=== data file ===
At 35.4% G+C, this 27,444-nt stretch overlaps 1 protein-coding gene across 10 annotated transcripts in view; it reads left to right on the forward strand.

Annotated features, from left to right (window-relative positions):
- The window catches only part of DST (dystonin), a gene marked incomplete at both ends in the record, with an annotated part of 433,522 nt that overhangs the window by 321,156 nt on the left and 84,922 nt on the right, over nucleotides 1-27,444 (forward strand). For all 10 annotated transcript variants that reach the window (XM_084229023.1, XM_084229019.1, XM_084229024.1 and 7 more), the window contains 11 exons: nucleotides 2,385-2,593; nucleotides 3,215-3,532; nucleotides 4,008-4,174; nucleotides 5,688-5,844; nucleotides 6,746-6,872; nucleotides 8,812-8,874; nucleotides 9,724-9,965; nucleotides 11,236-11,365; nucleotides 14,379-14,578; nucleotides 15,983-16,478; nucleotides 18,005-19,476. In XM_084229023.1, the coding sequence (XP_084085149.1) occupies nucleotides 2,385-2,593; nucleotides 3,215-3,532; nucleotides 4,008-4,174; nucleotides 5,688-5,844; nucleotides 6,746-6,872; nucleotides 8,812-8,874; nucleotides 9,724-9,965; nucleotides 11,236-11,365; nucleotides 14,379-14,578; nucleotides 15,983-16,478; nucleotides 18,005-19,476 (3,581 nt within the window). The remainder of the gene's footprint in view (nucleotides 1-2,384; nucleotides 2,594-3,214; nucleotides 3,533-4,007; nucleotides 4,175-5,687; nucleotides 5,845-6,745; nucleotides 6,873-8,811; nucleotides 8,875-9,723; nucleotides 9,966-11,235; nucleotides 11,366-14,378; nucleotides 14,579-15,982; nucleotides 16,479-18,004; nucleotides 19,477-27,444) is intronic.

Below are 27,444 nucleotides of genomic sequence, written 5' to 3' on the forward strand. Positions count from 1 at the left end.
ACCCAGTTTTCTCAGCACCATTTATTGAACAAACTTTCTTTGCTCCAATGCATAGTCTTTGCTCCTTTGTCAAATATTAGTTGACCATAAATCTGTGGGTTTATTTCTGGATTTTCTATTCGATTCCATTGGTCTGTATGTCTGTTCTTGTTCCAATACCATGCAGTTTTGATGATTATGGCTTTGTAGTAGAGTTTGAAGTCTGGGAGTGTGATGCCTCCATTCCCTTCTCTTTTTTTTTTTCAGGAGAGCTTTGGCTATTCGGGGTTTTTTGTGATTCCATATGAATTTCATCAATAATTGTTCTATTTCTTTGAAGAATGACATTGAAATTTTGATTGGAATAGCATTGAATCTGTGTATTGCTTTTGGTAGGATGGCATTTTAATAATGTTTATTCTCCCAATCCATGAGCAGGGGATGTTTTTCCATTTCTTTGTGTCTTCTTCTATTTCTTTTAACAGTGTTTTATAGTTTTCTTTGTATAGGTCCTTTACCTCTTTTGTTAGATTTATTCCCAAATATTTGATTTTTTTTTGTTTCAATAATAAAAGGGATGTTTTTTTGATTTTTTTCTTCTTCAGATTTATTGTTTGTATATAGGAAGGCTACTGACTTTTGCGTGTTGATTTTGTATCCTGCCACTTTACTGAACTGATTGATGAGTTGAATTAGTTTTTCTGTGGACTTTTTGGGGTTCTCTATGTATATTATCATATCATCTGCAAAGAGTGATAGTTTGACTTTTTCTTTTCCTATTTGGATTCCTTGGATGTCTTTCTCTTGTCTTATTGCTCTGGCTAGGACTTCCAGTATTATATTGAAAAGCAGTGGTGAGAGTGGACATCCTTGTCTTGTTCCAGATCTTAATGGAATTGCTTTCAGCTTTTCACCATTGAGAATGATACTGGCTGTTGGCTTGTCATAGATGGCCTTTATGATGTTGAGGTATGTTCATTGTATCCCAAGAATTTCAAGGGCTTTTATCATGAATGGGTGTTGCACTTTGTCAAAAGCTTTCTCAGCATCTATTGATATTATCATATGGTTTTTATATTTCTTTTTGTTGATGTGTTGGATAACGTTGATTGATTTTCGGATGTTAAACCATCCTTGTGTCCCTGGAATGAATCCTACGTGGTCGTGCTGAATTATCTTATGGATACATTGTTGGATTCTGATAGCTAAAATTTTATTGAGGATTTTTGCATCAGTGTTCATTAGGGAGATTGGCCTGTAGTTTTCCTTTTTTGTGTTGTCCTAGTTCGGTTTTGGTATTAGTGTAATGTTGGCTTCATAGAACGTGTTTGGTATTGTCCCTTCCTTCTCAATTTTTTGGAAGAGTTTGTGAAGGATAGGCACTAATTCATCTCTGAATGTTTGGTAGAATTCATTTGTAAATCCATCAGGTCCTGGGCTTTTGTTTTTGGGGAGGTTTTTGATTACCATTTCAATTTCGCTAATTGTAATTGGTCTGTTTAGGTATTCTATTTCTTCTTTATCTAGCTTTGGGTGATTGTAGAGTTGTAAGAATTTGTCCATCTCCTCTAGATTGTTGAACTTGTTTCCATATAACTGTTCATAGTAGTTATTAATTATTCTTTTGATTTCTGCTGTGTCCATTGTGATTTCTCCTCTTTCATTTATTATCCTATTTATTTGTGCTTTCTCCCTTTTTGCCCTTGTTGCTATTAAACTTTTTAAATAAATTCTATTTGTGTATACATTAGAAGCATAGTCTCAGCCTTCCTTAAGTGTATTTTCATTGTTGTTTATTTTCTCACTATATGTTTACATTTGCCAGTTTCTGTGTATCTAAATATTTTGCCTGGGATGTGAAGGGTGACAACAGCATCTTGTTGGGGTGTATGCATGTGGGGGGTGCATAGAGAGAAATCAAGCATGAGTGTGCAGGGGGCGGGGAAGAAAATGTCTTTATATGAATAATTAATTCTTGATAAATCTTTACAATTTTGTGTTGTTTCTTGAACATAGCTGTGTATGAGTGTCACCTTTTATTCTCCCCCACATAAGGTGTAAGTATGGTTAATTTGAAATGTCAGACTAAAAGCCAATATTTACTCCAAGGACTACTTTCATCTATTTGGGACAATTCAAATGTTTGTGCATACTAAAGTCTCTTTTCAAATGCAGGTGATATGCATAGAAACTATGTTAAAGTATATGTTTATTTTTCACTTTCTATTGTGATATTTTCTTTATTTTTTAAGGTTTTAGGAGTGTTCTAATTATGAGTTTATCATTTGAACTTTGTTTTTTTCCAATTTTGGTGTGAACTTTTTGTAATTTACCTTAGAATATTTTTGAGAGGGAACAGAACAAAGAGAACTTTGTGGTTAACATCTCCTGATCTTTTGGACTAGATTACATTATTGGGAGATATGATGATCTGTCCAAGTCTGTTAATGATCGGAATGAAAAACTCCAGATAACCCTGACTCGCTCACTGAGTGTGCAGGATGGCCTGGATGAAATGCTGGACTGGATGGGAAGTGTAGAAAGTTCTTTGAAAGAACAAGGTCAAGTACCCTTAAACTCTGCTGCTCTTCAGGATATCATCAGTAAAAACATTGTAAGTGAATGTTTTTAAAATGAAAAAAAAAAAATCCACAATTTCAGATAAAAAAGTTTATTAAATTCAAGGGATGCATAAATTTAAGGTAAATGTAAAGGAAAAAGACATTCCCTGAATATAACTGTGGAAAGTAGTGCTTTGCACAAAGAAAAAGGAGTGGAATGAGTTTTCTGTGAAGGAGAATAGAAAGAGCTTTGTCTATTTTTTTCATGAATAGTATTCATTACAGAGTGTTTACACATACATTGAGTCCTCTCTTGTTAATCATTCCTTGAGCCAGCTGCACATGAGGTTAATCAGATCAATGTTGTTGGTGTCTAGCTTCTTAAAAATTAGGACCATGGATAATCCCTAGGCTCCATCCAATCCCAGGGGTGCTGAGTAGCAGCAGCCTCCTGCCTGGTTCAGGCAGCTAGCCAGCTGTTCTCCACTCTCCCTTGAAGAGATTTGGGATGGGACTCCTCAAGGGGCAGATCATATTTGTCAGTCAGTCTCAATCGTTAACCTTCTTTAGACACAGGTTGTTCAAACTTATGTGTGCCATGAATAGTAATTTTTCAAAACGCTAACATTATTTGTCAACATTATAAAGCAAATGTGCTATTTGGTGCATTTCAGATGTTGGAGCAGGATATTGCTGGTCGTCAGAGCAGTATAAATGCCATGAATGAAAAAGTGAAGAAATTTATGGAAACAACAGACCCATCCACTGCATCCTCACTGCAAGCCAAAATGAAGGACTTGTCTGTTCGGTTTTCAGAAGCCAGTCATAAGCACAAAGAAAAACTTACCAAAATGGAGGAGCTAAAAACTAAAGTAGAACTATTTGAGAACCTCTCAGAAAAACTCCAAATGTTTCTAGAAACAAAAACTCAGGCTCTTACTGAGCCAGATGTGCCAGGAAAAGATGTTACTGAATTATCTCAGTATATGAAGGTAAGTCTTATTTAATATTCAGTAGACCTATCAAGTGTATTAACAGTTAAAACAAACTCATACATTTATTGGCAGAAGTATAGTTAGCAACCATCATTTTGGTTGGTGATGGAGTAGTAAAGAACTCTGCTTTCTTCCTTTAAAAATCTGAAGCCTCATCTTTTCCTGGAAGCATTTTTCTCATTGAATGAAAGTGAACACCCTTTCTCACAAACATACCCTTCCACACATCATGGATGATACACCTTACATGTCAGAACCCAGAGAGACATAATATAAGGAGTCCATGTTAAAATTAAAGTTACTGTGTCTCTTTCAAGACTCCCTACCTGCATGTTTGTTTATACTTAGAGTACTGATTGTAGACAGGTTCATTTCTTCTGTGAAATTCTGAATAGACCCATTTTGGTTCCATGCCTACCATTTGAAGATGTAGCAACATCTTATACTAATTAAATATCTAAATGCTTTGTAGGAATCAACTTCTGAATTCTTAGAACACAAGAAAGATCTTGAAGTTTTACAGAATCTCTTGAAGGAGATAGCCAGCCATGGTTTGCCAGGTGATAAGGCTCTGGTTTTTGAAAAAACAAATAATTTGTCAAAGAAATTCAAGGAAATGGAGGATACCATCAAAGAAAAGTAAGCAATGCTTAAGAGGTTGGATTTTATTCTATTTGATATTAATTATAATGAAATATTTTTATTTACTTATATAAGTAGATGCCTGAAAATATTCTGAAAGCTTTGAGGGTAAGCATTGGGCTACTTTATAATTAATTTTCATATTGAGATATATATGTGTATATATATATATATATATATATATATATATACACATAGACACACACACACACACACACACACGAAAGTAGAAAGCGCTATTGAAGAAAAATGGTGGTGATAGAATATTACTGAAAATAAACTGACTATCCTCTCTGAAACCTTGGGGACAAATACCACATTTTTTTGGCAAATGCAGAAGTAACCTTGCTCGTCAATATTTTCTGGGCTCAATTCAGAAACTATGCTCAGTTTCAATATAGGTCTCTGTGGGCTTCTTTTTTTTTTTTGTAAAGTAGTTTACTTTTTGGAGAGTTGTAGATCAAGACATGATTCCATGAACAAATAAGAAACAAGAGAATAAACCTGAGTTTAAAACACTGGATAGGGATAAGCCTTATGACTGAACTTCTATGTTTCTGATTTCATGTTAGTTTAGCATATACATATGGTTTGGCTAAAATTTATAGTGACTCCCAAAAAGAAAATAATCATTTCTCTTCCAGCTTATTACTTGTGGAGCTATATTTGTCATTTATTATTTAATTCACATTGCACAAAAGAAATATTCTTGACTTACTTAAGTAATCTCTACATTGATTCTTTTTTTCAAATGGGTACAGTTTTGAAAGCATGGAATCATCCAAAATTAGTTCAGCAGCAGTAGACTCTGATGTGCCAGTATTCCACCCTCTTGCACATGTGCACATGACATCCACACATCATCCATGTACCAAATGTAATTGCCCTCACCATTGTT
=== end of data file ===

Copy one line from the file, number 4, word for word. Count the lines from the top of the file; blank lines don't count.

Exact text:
Below are 27,444 nucleotides of genomic sequence, written 5' to 3' on the forward strand. Positions count from 1 at the left end.